Political comedy should not be taken as fact

Staff Editorial

With the coifed hair-do, dark-rimmed glasses, bright red blazer and twanging “You Betcha”s, Tina Fey’s impersonation of Republican vice-presidential candidate Sarah Palin on the sketch comedy show Saturday Night Live (SNL) has already become an icon in this year’s presidential campaign. Yet, viewers who watch political comedians such as Fey or Stephen Colbert of The Colbert Report and Jim Stewart of The Daily Show should be tuning in for laughter and entertainment, not for legitimate news coverage.

Being an informed listener to jokes that poke fun at Sen. McCain’s old age, Palin’s apparent avoidance of reporters, Sen. Obama’s constant “change” mantra, or Sen. Biden’s “tough” childhood in Scranton, Penn. is as important as and virtually synonymous with being an informed voter.

A recent spoof on SNL of the now infamous Katie Couric interview with Palin serves as an example of why viewers should research the facts for themselves. It may have been hilarious to watch Fey in her eerily dead-on impersonation of the governor try to dodge questions posed by Couric (played by a very pregnant Amy Poehler) with little winks to the camera, but Americans simply cannot consider themselves educated voters or even qualified to make legitimate criticisms of Palin if they didn’t even bother to view the original Couric interview for themselves on www.nbc.com or search for it on YouTube.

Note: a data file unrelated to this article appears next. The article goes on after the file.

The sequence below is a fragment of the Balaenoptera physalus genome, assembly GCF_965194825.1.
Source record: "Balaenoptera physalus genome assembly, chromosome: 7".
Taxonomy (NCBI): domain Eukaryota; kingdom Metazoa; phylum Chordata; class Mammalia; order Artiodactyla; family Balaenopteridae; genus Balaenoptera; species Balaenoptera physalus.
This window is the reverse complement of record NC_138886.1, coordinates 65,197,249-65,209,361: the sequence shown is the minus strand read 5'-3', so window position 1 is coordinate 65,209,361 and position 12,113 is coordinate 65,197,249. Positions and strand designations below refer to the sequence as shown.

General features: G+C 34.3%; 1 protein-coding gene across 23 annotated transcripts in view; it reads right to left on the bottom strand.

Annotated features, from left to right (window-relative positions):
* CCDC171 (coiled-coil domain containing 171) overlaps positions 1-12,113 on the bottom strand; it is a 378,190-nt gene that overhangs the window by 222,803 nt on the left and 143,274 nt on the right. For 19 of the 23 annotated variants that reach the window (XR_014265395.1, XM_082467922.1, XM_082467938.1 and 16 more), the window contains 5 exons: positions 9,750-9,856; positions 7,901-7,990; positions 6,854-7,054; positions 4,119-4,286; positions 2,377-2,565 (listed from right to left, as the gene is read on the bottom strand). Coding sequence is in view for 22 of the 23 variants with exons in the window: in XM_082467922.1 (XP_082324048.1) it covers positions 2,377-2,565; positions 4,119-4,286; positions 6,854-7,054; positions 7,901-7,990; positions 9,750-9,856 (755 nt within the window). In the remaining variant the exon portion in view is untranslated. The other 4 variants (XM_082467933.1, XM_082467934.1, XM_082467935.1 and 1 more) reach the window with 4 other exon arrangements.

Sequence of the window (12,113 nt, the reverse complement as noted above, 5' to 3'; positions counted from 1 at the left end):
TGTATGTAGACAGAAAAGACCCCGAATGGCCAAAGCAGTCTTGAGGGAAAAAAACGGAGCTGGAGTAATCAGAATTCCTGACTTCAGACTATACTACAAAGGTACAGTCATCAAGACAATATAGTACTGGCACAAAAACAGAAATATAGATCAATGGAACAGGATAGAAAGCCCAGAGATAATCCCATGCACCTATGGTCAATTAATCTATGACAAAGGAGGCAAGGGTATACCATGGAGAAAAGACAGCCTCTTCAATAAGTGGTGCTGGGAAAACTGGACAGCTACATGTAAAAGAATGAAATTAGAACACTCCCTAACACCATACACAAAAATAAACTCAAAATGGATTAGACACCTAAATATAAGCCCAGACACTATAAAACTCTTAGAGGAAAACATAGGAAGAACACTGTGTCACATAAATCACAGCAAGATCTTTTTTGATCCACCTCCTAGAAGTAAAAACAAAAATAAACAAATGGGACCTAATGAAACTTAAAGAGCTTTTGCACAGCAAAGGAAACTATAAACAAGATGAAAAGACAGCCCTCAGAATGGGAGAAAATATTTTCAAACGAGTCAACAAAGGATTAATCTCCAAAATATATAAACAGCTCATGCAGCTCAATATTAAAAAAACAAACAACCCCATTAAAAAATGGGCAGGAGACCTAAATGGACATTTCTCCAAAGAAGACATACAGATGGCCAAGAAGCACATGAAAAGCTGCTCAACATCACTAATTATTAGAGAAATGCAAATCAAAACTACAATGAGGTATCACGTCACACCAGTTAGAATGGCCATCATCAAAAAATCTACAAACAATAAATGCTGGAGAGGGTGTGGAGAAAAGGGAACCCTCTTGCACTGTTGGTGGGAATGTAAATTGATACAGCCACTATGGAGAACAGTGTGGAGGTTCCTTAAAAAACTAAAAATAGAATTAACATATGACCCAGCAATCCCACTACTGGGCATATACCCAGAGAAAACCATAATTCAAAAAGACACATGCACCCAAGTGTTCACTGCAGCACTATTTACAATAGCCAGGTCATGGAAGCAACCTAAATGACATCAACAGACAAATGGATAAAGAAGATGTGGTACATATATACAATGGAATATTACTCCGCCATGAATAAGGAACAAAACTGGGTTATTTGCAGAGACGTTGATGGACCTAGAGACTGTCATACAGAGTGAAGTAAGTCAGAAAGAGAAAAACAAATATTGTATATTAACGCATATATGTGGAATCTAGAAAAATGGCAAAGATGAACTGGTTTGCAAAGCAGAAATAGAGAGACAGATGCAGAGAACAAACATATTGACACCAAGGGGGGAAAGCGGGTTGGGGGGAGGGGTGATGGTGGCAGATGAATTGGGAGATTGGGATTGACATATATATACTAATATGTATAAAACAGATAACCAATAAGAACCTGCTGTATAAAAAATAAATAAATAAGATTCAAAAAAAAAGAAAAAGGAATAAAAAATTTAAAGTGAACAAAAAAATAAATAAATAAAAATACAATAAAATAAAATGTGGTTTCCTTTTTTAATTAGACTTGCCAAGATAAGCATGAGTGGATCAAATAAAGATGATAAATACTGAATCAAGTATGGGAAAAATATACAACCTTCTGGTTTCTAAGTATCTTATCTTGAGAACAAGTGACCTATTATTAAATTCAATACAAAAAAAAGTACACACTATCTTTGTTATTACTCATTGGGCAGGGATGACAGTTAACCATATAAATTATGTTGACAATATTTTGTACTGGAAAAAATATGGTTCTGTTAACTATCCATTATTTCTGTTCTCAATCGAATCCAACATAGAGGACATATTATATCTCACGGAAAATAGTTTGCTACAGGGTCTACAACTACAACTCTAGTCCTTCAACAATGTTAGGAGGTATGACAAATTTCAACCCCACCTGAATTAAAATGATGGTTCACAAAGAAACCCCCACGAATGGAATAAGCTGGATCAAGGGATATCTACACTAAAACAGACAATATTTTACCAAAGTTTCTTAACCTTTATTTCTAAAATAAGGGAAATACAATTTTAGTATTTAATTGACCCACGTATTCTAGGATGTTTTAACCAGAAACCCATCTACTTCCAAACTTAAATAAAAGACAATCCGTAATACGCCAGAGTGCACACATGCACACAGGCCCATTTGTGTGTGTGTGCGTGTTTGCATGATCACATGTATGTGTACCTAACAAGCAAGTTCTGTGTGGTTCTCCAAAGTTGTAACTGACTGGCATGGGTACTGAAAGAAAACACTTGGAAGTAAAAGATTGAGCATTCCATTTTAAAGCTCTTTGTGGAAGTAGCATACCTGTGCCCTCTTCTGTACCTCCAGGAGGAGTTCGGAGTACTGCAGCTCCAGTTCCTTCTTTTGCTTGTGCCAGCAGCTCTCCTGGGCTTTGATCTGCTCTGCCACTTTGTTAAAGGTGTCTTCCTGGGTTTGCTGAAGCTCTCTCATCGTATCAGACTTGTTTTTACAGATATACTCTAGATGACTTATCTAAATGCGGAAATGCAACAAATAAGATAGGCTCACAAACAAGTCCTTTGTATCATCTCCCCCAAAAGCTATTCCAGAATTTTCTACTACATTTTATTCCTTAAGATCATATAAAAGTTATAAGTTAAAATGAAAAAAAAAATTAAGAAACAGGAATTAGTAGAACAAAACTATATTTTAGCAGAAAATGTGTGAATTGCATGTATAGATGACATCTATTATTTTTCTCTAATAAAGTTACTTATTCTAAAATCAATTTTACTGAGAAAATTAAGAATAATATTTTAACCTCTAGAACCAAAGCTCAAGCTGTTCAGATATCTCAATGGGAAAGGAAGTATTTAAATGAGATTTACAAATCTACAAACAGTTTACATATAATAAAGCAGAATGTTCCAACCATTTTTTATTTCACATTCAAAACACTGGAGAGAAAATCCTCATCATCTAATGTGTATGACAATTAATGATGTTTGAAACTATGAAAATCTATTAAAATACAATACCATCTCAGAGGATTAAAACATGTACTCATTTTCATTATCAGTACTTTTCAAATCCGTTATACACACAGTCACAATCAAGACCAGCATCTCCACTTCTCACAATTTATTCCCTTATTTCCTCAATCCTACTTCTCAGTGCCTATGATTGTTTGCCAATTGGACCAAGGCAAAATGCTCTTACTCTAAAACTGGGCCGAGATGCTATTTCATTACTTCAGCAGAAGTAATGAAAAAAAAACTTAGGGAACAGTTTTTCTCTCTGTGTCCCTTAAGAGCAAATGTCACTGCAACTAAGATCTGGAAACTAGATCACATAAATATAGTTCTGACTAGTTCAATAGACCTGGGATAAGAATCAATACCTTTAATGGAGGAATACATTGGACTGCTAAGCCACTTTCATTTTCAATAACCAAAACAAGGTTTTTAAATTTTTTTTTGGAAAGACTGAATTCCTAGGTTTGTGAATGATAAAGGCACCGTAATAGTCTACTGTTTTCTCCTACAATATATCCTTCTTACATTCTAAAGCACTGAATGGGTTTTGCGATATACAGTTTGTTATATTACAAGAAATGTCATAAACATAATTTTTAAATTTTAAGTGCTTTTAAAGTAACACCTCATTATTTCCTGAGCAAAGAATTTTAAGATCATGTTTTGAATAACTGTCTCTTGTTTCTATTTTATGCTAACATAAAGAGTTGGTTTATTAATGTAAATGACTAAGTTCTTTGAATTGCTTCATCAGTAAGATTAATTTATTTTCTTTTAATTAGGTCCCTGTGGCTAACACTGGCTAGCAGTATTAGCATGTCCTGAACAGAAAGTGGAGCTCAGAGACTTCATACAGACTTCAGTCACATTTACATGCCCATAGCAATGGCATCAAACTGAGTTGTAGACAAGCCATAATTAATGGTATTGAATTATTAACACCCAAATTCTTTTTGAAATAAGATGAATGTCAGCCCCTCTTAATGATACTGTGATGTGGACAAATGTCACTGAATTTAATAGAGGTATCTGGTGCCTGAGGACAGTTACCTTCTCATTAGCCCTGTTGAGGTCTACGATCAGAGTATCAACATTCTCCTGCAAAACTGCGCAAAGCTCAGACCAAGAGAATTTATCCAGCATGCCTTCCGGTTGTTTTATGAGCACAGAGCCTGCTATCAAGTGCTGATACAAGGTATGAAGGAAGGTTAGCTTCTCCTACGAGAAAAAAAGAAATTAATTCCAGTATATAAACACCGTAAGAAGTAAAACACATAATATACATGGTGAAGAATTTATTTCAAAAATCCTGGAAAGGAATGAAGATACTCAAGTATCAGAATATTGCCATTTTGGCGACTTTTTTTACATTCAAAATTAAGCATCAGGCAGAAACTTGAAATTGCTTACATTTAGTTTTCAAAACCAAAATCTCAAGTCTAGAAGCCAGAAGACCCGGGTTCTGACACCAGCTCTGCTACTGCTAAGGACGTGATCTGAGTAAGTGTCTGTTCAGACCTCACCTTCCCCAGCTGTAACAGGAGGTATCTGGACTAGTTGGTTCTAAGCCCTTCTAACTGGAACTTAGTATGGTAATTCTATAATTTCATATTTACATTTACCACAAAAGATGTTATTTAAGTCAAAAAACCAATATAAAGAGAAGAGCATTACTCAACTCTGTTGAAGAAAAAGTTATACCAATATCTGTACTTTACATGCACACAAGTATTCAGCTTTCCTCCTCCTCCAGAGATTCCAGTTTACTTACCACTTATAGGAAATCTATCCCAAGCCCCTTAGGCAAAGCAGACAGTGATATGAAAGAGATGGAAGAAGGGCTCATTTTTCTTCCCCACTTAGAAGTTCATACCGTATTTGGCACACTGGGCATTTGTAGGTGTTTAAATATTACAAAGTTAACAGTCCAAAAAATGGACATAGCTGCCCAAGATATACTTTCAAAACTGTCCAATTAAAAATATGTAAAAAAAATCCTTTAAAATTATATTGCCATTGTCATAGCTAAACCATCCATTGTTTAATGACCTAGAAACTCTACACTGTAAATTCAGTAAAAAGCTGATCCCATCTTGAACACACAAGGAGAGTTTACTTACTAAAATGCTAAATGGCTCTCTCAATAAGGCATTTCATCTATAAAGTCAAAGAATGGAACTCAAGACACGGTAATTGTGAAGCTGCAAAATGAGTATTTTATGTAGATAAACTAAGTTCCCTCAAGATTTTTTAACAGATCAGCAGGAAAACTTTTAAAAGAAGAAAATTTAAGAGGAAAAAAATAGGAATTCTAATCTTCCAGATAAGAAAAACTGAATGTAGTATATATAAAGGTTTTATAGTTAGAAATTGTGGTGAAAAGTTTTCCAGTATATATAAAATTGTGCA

Making hasty conjectures about candidates or political issues in general based on spoofs and satires without getting the facts, whether one identifies his or herself as a Republican, Democrat or “declines to state,” isn’t simply being lazy, it’s being ignorant.

Both the Republican and Democratic parties have also come to recognize the significance of shows like SNL in terms of molding voters’ opinions. Sen. Obama as well as Gov. Palin have both made cameo appearances on SNL, revealing a sense of humor and ability to poke fun at themselves, as Palin recently bobbed her head to a rap song about her with beep-boxing eskimos.
The candidates’ willingness to appear on comedy shows such as SNL that have literally made a career out of mocking high-profile figures such as themselves proves the influence impressionists like Fey hold upon the election.

Yet political comedians have always held a prominent place in the United States presidential campaigns, from Lincoln to  George W. Bush. And that’s not necessarily a negative thing. They allow Americans to chuckle and guffaw at politics and can often reveal as much of the ridiculous as of the truth about muffled tensions between candidates or what really may be going on in the minds of politicians who are skilled in twisting words, dodging bullets and flashing dazzling white smiles.

However, viewers must never forget that, above all, these comedians are portraying caricatures, characters as exaggerated as Kramer on Seinfeld or Goofy from Walt Disney cartoons. And as much as Americans love to laugh, serious issues call for serious research.